23. Mora S., Cook N., Buring J.E., Ridker P.M., Lee I.-M. Physical activity and reduced risk of cardiovascular events: potential mediating mechanisms. Circulation. 2007; 116 (19): 2110–18. DOI: 10.1161/circulationaha. 107.729939 
  24. Ashor A.W., Lara J., Siervo M., Celis-Morales C., Oggioni C., Jakovljevic D.G. et al. Exercise modalities and endothelial function: a systematic review and doseresponse meta-analysis of randomized controlled trials. Sports Medicine. 2014; 45 (2): 279–96. DOI: 10.1007/ s40279-014-0272-9 
  25. Hannan A.L., Hing W., Simas V., Climstein M., Coombes J.S., Jayasinghe R. et al. High-intensity interval training versus moderate-intensity continuous training within cardiac rehabilitation: a systematic review and meta-analysis. Open. Access. J. Sports Med. 2018; 9: 1–17. DOI: 10.2147/OAJSM.S150596 
  26. Ghardashi A.A., Izadi M.R., Rakhshan K., Mafi F., Biglari S., Gandomkar B.H. Improved brachial artery shear patterns and increased flow-mediated dilatation after low-volume high-intensity interval training in type 2 diabetes. Exp. Physiol. 2018; 103 (9): 1264–76. DOI: 10.1113/EP087005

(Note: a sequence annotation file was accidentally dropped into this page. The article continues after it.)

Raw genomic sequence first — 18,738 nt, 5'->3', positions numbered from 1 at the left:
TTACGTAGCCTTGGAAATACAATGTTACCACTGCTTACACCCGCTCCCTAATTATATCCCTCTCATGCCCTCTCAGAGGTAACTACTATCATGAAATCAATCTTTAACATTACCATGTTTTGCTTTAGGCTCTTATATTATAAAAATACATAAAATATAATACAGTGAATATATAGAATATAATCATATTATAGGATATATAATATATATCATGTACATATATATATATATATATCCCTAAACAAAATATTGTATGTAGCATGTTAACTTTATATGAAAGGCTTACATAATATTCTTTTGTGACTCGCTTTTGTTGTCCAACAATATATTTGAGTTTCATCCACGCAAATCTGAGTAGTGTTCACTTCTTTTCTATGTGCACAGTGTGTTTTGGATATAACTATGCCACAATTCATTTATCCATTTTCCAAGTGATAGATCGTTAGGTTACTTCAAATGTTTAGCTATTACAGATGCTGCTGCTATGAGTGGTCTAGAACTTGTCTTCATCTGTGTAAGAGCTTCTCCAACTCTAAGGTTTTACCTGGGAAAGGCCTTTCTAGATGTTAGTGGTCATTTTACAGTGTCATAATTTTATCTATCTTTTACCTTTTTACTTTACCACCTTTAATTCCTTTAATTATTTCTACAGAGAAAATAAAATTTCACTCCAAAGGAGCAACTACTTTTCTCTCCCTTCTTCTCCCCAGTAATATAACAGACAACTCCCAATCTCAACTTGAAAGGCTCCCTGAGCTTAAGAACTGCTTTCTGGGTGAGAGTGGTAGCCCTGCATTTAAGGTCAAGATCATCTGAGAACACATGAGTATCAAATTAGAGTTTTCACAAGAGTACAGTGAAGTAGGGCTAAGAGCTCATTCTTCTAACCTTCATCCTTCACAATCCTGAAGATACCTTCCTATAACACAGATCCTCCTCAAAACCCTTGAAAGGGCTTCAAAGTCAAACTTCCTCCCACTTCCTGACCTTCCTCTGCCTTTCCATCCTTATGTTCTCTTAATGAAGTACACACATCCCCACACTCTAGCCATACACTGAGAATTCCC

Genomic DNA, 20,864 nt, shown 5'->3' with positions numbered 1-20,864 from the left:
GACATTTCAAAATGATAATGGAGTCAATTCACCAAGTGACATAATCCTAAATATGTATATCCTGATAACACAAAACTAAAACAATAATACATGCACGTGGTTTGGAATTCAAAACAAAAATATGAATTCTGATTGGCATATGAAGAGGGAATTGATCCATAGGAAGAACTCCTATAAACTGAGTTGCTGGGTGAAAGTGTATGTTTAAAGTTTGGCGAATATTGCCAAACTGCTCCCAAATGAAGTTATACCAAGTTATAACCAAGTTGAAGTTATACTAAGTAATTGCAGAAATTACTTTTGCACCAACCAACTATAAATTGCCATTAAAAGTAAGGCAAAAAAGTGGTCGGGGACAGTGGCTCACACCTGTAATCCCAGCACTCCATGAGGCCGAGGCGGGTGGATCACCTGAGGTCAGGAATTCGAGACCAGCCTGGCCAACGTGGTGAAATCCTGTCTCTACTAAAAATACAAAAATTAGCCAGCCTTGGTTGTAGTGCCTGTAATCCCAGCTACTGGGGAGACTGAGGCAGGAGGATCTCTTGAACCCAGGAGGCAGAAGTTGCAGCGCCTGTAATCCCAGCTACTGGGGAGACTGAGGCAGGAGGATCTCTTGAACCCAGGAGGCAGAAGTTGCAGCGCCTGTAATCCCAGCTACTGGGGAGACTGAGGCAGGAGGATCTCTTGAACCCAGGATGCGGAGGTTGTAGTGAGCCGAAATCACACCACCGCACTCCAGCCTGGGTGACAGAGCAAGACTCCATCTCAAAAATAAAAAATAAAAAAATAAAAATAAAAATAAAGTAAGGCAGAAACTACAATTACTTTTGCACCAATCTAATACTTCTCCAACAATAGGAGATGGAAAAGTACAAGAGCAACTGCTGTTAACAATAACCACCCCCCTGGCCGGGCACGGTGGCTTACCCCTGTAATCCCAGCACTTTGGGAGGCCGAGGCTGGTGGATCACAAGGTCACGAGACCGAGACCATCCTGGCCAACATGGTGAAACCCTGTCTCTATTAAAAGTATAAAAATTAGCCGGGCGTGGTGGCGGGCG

27. Green D.J., Hopkins N.D., Jones H., Thijssen D.H.J., Eijsvogels T.M.H., Yeap B.B. Sex differences in vascular endothelial function and health in humans: impacts of exercise. Exp. Physiol. 2016; 101 (2): 230–42. DOI: 10.1113/ep085367 
  28. Sun H.-J., Wu Z.-Y., Nie X.-W., Bian J.-S. Role of endothelial dysfunction in cardiovascular diseases: the link between inflammation and hydrogen sulfide. Front. Pharmacol. 2020; 10. DOI: 10.3389/fphar.2019.01568 
  29. Cardillo C., Kilcoyne C.M., Cannon R.O., Panza J.A. Impairment of the nitric oxide-mediated vasodilator response to mental stress in hypertensive but not in hypercholesterolemic patients. J. Am. Coll. Cardiol. 1998; 32 (5): 1207–13. DOI: 10.1016/s0735-1097(98) 00391-x 
  30. Schiffrin E.L. Mechanisms of remodelling of small arteries, antihypertensive therapy and the immune system in hypertension. Clin. Invest. Med. 2015; 38: E394–E402. DOI: 10.25011/cim.v38i6.26202 
  31. Perticone F., Ceravolo R., Pujia A., Ventura G., Iacopino S., Scozzafava A. et al. Prognostic significance of endothelial dysfunction in hypertensive patients. Circulation. 2001; 104 (2): 191–6. DOI: 10.1161/01.cir.104.2.191 
  32. Andersson C., Quiroz R., Enserro D., Larson M.G., Hamburg N.M., Vita J.A. et al. Association of parental hypertension with arterial stiffness in nonhypertensive offspring. Hypertension. 2016; 68 (3): 584–9. DOI: 10.1161/ hypertensionaha.116.07426